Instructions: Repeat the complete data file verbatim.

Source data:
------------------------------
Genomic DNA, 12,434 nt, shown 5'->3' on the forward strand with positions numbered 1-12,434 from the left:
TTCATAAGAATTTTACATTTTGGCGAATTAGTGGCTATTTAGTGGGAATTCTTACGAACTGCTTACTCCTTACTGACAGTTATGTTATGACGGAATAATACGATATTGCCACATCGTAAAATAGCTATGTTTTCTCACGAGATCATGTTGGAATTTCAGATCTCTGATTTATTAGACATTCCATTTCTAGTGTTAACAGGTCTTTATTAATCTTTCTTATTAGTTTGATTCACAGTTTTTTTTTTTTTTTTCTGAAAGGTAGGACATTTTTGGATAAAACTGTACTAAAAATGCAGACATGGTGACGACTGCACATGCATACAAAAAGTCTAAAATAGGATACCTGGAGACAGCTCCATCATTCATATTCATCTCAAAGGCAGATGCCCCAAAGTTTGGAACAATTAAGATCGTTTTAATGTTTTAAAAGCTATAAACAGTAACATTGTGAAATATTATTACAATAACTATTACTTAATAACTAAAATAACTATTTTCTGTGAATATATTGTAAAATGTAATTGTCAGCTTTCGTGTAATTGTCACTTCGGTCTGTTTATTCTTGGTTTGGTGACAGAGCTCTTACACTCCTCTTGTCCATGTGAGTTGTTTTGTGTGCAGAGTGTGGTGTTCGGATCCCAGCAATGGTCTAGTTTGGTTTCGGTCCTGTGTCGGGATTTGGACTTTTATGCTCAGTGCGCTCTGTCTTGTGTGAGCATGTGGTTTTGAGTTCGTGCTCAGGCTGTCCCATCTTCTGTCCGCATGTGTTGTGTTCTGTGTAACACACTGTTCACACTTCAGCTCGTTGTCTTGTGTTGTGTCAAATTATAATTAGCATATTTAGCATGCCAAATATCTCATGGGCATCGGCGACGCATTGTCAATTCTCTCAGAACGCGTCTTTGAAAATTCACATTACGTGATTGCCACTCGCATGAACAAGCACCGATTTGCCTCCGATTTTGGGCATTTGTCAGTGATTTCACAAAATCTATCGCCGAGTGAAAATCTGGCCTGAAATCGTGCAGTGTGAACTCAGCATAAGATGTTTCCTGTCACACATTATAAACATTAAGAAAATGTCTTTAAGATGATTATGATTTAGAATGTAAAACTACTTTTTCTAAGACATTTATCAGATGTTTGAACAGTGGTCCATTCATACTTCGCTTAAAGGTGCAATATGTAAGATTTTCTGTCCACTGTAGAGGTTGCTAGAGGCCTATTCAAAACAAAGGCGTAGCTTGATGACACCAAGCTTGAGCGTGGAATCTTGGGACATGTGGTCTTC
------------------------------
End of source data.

Genomic DNA, 12,434 nt, shown 5'->3' on the forward strand with positions numbered 1-12,434 from the left:
TTCATAAGAATTTTACATTTTGGCGAATTAGTGGCTATTTAGTGGGAATTCTTACGAACTGCTTACTCCTTACTGACAGTTATGTTATGACGGAATAATACGATATTGCCACATCGTAAAATAGCTATGTTTTCTCACGAGATCATGTTGGAATTTCAGATCTCTGATTTATTAGACATTCCATTTCTAGTGTTAACAGGTCTTTATTAATCTTTCTTATTAGTTTGATTCACAGTTTTTTTTTTTTTTTTCTGAAAGGTAGGACATTTTTGGATAAAACTGTACTAAAAATGCAGACATGGTGACGACTGCACATGCATACAAAAAGTCTAAAATAGGATACCTGGAGACAGCTCCATCATTCATATTCATCTCAAAGGCAGATGCCCCAAAGTTTGGAACAATTAAGATCGTTTTAATGTTTTAAAAGCTATAAACAGTAACATTGTGAAATATTATTACAATAACTATTACTTAATAACTAAAATAACTATTTTCTGTGAATATATTGTAAAATGTAATTGTCAGCTTTCGTGTAATTGTCACTTCGGTCTGTTTATTCTTGGTTTGGTGACAGAGCTCTTACACTCCTCTTGTCCATGTGAGTTGTTTTGTGTGCAGAGTGTGGTGTTCGGATCCCAGCAATGGTCTAGTTTGGTTTCGGTCCTGTGTCGGGATTTGGACTTTTATGCTCAGTGCGCTCTGTCTTGTGTGAGCATGTGGTTTTGAGTTCGTGCTCAGGCTGTCCCATCTTCTGTCCGCATGTGTTGTGTTCTGTGTAACACACTGTTCACACTTCAGCTCGTTGTCTTGTGTTGTGTCAAATTATAATTAGCATATTTAGCATGCCAAATATCTCATGGGCATCGGCGACGCATTGTCAATTCTCTCAGAACGCGTCTTTGAAAATTCACATTACGTGATTGCCACTCGCATGAACAAGCACCGATTTGCCTCCGATTTTGGGCATTTGTCAGTGATTTCACAAAATCTATCGCCGAGTGAAAATCTGGCCTGAAATCGTGCAGTGTGAACTCAGCATAAGATGTTTCCTGTCACACATTATAAACATTAAGAAAATGTCTTTAAGATGATTATGATTTAGAATGTAAAACTACTTTTTCTAAGACATTTATCAGATGTTTGAACAGTGGTCCATTCATACTTCGCTTAAAGGTGCAATATGTAAGATTTTCTGTCCACTGTAGAGGTTGCTAGAGGCCTATTCAAAACAAAGGCGTAGCTTGATGACACCAAGCTTGAGCGTGGAATCTTGGGACATGTGGTCTTC